In springtime many people spend hours outside planting, weeding and tending to their gardens. Whether for their own personal enjoyment or to share with others, gardening can be a beautiful and meditative activity.
Although I only keep a few rose bushes and a bed of poppies and Love-in-the-Mist, I am grateful for those who do much more and share their gardens with the public.
Gardens Near and Far
Over the years I have visited, photographed and written about many beautiful gardens.
Some are across the pond: Hortus Botanicus in Amsterdam, Villa Comunale in Taormina, Sicily, and the lovely gardens of Queenstown, Wellington and my favorite, Dunedin Botanic Garden in New Zealand.
Other gardens are closer to home: Balboa Park in San Diego, the Arboretum in Davis, Sacramento’s McKinley Rose Garden, and even the Farm on exhibit each year at the California State Fair!
Last May I had the pleasure of visiting Butchart Gardens in Victoria, British Columbia. This horticultural work of art began as a barren rock quarry and blossomed into a world-renowned garden attraction that, in 2004, was designated a National Historic Site of Canada.
Here’s a bit of the Butchart Garden story, as gleaned from their website:
In the beginning …
Robert Pim Butchart, a pioneer in the thriving North American cement industry, was attracted . . . to Canada’s West Coast by rich limestone deposits. In 1904, he developed a quarry and built a cement plant at Tod Inlet (on Vancouver Island) to satisfy Portland cement demand from San Francisco to Victoria. Jennie Butchart became the company’s chemist. Close to the quarry, the Butcharts established the family home complete with sweet peas and rose bushes.
As Mr. Butchart exhausted limestone deposits, his enterprising wife Jennie, made plans to create something of beauty in the gigantic exhausted pit. From farmland nearby, she had tons of top soil brought in by horse and cart and used it to line the floor of the abandoned quarry. Little by little, the quarry blossomed into the spectacular Sunken Garden.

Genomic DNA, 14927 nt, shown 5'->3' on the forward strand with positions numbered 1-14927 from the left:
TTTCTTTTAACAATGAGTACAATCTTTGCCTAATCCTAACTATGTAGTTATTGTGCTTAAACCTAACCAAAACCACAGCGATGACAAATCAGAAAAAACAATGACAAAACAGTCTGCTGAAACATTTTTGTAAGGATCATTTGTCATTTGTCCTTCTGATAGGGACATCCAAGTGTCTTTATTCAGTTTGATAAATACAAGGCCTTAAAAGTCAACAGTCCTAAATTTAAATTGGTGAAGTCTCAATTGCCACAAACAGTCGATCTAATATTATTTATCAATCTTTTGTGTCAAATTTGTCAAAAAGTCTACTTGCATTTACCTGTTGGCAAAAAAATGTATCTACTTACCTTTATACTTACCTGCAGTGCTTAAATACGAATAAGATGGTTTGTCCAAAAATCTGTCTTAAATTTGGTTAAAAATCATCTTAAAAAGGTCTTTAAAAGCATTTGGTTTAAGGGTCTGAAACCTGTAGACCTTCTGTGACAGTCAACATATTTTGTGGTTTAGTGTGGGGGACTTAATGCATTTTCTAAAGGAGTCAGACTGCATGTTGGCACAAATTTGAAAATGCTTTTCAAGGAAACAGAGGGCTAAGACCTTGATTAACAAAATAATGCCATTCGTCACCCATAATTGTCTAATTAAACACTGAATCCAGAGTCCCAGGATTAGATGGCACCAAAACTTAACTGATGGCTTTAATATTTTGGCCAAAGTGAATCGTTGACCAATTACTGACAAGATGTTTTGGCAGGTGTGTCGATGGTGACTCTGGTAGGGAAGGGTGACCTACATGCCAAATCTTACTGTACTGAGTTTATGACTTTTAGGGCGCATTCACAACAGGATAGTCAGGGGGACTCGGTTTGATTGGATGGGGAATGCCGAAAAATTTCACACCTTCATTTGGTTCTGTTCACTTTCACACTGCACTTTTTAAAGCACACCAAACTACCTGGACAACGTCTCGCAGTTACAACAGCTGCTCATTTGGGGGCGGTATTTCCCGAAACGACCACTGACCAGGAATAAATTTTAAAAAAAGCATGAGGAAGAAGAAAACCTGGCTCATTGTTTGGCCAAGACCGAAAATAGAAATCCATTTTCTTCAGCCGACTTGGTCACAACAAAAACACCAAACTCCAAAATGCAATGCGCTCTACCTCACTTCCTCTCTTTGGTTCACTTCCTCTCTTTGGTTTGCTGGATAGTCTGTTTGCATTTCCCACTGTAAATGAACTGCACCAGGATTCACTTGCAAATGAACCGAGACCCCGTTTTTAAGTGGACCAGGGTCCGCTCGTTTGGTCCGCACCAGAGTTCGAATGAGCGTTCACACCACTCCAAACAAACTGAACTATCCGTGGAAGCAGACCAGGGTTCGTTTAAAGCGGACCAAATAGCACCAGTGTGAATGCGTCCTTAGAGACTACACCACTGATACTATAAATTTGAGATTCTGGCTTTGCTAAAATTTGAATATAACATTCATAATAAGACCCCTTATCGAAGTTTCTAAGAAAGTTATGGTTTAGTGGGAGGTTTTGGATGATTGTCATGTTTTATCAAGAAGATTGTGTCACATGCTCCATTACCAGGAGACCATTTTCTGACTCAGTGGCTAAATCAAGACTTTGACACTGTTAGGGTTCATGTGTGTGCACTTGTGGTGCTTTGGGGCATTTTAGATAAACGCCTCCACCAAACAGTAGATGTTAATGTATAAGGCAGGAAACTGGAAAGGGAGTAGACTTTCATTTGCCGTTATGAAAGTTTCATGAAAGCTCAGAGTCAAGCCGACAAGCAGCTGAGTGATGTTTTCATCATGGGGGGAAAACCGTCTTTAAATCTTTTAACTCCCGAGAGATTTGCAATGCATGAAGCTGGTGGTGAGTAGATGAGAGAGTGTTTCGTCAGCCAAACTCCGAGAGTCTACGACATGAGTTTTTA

A Garden Grows
Between 1906 and 1929, the Butcharts created a Japanese Garden on the seaside, an Italian Garden on their former tennis court and a beautiful Rose Garden. . . .
An enthusiastic hobbyist, Mr. Butchart collected ornamental birds from all over the world. He kept ducks in the Star Pond, noisy peacocks on the front lawn and many elaborate birdhouses throughout the gardens.
After service in WWII, grandson Ian Ross worked hard to make his grandmother’s garden self-sustaining, transforming the mostly neglected home and gardens into an internationally famous destination. . . .
The renown of Mrs. Butchart’s gardening quickly spread. By the 1920s more than fifty thousand people visited her garden each year. The hospitable Butcharts christened their estate “Benvenuto”, the Italian word for “Welcome”. . .
Each year over a million bedding plants in some 900 varieties give you uninterrupted bloom from March through October. Almost a million people visit annually for spring’s colorful flowering bulbs; summer’s riot of color, entertainment and Saturday Fireworks; fall’s russets and golds; the Magic of Christmas’ decorations; and winter’s peacefulness.
The Garden is very Wheelchair-Accessible
We visited the gardens as a shore excursion near the end of our Alaskan cruise. Since Carrieanna had already visited Butchart Gardens (more than once) she chose to stay aboard the ship.
We were fortunate to be granted after-hours access and found most of the garden to be wheelchair accessible, with wide and well-paved paths and beauty around every curve and corner!
Enchanting and Enticing
Here are a few more photos (all by Jeri Murphy Photography – formerly known as Images by RJM) to entice you to visit Butchart Gardens: